Re: Using s6 and s6-rc tools with an unprivileged user

From: Laurent Bercot <>
Date: Sun, 02 Feb 2020 20:14:44 +0000

  These are good questions, and I haven't thought about all of them
thoroughly enough.

>* s6-rc-db: Changing the group of the 'lock' file in a compiled
>dababase and making it group writable allows the group's members to
>use the command. s6-rc-db cannot change the database or the service
>states, so are there any drawbacks to doing this? Is there a better
>way to use the command without being root?

There shouldn't be any drawbacks. Honestly, the lock file in a
database is only necessary because of s6-rc-bundle, which is the only
program that can modify a compiled db at the same time it is being read;
the intent is not for it to be a roadblock for anything. So, change its
group to your heart's content; I should add an option to s6-rc-compile
to do that at db creation time.

>* s6-rc: Changing the group of the 'lock' file in the live state
>directory, the group of the 'lock' file in the compiled dababase that
>is currently live, and making both group writable, allows the group's
>members to use, for example, the 's6-rc -a list' and 's6-rc -a
>listall' commands, but not the 's6-rc change' command, because
>permissions in other files and directories still prevent it. So are
>there any drawbacks to doing this? Is there a better way to use the
>command in forms that do not change service states without being root?

This is a bit more borderline, because a user can still run
"s6-rc change" and it will attempt to change the machine state, and will
probably yield a big batch of errors about s6-svc being forbidden to
change a service state or s6-sudoc being unable to connect to the
oneshot runner. Things should work exactly as they're supposed to, but
it might be pretty ugly. If you don't mind ugliness, fine; but if you
want me to make it official, I'll want to add a permissions check to
"s6-rc change" in order to fail early and cleanly.

>* s6-svdt: Changing the group of the 'supervise' subdirectory of a
>service directory, and making it group readable, allows the group's
>members to use the command for the corresponding service.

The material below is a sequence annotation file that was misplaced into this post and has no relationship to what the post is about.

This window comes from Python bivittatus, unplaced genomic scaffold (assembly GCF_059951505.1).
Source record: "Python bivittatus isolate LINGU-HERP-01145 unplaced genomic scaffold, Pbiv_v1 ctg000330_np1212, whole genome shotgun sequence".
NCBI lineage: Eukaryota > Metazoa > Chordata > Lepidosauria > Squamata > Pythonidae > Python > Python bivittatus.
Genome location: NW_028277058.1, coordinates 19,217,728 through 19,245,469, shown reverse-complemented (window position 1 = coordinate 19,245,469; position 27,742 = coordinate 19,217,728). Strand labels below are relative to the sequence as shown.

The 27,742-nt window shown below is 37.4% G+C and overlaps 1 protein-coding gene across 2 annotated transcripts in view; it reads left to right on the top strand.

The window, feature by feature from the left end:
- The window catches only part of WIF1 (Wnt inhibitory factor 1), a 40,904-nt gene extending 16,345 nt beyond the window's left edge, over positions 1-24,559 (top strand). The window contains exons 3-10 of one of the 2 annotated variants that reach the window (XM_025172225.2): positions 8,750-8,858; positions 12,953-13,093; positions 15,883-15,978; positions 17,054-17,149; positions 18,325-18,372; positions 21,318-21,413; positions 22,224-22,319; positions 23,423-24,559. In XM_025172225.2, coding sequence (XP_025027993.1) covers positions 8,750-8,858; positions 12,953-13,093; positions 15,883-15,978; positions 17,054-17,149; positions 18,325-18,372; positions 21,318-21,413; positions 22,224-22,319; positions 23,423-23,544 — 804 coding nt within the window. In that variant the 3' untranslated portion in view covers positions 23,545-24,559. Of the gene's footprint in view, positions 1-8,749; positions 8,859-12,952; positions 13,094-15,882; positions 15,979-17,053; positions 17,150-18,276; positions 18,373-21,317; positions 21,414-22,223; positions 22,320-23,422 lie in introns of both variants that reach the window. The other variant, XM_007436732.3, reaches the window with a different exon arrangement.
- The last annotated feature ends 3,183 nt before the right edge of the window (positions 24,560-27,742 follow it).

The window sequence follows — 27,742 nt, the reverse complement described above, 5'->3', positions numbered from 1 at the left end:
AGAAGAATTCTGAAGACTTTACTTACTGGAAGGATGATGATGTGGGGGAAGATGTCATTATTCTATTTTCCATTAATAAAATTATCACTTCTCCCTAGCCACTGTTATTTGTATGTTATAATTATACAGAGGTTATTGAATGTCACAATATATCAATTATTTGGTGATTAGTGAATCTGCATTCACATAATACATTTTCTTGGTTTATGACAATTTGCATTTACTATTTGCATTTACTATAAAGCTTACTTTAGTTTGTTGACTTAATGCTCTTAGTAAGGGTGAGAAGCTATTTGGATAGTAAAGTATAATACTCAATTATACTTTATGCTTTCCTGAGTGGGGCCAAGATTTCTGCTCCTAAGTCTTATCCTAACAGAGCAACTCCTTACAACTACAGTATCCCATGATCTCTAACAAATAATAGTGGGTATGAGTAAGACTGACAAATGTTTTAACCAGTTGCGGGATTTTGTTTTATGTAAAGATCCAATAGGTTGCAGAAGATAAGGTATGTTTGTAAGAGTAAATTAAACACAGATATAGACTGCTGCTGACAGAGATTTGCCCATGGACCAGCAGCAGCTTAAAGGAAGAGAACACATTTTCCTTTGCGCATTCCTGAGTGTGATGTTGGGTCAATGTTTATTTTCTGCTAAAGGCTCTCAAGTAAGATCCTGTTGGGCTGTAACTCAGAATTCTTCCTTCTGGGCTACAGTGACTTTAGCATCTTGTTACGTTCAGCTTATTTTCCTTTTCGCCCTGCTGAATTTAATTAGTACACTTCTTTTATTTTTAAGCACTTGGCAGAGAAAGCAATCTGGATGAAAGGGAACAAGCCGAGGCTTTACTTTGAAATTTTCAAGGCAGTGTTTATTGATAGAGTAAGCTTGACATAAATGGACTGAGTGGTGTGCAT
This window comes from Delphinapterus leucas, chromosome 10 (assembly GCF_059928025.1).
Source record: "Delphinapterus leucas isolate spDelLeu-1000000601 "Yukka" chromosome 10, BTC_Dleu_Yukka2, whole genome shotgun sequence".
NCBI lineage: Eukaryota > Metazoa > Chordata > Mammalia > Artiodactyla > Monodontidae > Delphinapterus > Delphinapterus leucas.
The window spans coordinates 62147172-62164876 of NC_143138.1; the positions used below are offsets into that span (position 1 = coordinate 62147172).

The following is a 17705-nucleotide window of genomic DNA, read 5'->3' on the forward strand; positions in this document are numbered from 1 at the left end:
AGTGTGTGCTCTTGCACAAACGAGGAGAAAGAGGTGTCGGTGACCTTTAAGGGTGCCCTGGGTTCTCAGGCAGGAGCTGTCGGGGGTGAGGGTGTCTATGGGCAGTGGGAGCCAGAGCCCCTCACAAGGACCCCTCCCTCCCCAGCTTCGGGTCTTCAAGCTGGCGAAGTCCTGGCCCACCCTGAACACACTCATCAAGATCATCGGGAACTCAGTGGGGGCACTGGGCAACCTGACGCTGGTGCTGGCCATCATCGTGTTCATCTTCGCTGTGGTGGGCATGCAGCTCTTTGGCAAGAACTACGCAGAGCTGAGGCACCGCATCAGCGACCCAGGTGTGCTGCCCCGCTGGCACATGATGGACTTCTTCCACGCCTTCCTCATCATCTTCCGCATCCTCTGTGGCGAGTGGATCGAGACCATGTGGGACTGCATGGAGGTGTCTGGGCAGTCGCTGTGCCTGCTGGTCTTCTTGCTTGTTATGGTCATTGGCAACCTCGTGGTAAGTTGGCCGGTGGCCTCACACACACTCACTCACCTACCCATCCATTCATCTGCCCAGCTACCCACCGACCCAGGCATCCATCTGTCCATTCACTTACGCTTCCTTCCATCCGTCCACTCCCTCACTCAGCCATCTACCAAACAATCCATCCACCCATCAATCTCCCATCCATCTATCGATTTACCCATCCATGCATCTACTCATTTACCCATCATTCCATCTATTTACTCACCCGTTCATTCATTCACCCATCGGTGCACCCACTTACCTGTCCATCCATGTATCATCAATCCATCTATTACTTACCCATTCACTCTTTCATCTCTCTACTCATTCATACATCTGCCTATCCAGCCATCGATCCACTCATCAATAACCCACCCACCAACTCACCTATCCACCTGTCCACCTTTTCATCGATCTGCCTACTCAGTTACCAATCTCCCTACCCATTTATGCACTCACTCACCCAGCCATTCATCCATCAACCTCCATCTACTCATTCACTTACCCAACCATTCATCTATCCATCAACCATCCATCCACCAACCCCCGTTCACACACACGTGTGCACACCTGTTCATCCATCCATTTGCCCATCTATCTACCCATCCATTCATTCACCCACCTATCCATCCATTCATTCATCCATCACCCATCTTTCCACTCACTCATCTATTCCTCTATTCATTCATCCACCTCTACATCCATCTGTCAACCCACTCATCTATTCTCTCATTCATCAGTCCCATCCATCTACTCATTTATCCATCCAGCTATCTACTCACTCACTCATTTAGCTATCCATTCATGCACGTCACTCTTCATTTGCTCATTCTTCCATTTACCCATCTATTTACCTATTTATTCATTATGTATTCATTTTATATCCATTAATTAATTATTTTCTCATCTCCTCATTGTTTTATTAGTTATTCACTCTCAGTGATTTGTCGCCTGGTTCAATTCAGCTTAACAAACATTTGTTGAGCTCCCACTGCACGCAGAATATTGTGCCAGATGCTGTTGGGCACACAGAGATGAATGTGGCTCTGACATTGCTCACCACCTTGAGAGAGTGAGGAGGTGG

>s6-svdt-clear still needs root privileges. So are there any drawbacks
>to doing this? Is there a better way to use the command without being

I haven't studied this in detail, but making the permissions of a
supervise/ directory distinct from those of the whole supervision tree
sounds sketchy to me. If you make supervise/ readable by another group,
it means permissions of the files inside need to be carefully crafted,
which I'm not sure is the case for everything. At the very least the
status file should be made unreadable by others - not that it's
but restricting certain stuff to a group is pretty meaningless if other
stuff such as the state of the service is available to everyone.

>* s6-svstat: This is a tough one. Because the 'control' FIFO in the
>'supervise' subdirectory is only user-writable, this command can only
>be run as root. As far as I can tell, opening the FIFO is needed to
>check if the supervisor is running, and other daemontools-style
>supervision suites use a separate FIFO for this purpose, customarily
>named 'ok'. But changing the file's group and making it group writable
>also allows using s6-svc without being root. So is there a way to
>allow using s6-svstat, but not s6-svc, without being root?

That's an excellent finding!
I always thought daemontools (from which every other suite takes
inspiration!) had a separate 'ok' fifo because using the 'control' fifo
as a usage marker involves some tricky manipulation at supervisor start,
and djb just couldn't be bothered. I got rid of 'ok' because that saves
one fd. But you're right: separating 'ok' from 'control' allows checking
whether the supervisor is running with a different permission set from
actually sending commands.

Do you think it's worth it to change the locking implementation back
to one that uses an additional fd in order to make s6-svstat more
accessible? Keep in mind s6-supervise is long-running and there can be
*a lot* of them on a system, so it might add up to hundreds of extra
open descriptors.

>* Logging directories and kernel environment store: if they don't
>exist, s6-log creates logging directories with permissions 2700.
>s6-linux-init with the -s option creates the environment store with
>permissions 0700. Are there any drawbacks to changing their group to
>allow more users to read and search those directories?

  No problem here, it's just data. s6-log and s6-l-i use paranoid
permissions by default because they don't know whether the information
they write is confidential, so the safer the better, but you're totally
free to change that to whatever you want.

Received on Sun Feb 02 2020 - 20:14:44 UTC

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